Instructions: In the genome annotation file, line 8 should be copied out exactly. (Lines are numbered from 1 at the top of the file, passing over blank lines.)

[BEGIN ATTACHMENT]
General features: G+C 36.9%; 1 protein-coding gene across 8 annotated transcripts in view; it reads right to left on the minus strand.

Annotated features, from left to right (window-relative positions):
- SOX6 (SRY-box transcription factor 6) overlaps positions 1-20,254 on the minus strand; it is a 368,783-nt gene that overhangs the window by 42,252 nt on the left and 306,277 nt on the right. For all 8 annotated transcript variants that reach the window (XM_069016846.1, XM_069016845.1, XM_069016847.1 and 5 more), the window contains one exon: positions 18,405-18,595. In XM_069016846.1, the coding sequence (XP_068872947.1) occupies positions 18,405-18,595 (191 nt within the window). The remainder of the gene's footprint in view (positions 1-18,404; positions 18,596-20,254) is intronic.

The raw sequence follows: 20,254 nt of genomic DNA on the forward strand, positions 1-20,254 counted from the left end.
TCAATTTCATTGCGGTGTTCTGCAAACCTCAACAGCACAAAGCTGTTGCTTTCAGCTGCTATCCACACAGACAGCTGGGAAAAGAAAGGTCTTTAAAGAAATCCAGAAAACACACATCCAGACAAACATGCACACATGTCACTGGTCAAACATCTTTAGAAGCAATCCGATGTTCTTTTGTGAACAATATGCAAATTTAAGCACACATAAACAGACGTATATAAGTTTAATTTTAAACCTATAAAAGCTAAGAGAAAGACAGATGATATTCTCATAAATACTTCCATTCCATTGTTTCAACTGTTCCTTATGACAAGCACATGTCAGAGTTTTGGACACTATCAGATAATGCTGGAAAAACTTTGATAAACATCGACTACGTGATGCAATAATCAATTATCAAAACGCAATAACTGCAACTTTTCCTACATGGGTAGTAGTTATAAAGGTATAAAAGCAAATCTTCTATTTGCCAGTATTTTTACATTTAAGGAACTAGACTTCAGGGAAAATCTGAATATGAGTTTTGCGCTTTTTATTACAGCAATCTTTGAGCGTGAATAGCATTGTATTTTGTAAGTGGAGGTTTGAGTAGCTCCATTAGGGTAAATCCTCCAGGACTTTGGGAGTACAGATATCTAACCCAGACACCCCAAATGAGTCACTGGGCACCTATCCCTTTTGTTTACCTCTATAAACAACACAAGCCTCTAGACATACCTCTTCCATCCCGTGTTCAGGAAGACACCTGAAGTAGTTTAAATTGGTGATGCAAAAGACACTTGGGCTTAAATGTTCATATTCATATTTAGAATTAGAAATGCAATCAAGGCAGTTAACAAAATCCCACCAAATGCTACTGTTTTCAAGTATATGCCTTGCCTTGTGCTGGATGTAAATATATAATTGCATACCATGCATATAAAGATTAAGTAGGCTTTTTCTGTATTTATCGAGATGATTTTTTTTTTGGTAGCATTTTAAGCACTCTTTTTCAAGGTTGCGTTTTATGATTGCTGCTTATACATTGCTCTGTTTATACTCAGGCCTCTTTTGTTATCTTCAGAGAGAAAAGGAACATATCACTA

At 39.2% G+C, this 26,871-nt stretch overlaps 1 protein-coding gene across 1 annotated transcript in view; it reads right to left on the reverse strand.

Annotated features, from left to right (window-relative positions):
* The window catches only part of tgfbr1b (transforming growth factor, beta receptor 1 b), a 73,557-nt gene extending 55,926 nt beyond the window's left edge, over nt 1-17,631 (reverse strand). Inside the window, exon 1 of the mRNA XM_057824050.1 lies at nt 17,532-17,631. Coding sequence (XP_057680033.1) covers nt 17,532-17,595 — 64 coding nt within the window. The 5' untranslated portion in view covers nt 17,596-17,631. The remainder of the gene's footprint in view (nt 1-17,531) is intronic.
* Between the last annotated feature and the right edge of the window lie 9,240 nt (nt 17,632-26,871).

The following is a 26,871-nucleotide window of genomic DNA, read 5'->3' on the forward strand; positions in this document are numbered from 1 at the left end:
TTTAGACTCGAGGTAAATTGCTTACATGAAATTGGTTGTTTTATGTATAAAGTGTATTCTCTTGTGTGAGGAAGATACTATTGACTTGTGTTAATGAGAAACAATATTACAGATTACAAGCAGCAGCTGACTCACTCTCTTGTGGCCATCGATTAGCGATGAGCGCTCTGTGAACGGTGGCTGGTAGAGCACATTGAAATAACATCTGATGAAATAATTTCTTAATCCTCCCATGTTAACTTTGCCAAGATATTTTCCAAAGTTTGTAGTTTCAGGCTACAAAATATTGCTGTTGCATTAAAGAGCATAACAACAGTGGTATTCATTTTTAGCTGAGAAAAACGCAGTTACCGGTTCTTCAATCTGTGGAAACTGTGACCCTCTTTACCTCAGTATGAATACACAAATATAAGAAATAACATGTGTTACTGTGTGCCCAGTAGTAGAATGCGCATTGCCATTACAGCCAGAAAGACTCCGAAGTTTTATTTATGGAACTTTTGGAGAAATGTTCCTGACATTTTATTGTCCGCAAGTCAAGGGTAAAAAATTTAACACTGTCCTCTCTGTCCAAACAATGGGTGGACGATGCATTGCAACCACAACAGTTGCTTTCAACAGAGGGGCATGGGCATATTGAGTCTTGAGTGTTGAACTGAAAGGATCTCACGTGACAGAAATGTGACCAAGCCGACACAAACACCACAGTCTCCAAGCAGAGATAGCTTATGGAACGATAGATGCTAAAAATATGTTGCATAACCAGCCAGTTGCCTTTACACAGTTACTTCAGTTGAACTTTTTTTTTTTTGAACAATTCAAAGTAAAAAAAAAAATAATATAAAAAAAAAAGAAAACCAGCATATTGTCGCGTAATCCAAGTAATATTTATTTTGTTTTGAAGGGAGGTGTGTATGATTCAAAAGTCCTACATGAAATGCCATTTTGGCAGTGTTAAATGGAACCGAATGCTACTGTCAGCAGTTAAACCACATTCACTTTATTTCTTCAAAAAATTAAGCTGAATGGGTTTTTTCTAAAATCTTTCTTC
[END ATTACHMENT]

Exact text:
* The window catches only part of tgfbr1b (transforming growth factor, beta receptor 1 b), a 73,557-nt gene extending 55,926 nt beyond the window's left edge, over nt 1-17,631 (reverse strand). Inside the window, exon 1 of the mRNA XM_057824050.1 lies at nt 17,532-17,631. Coding sequence (XP_057680033.1) covers nt 17,532-17,595 — 64 coding nt within the window. The 5' untranslated portion in view covers nt 17,596-17,631. The remainder of the gene's footprint in view (nt 1-17,531) is intronic.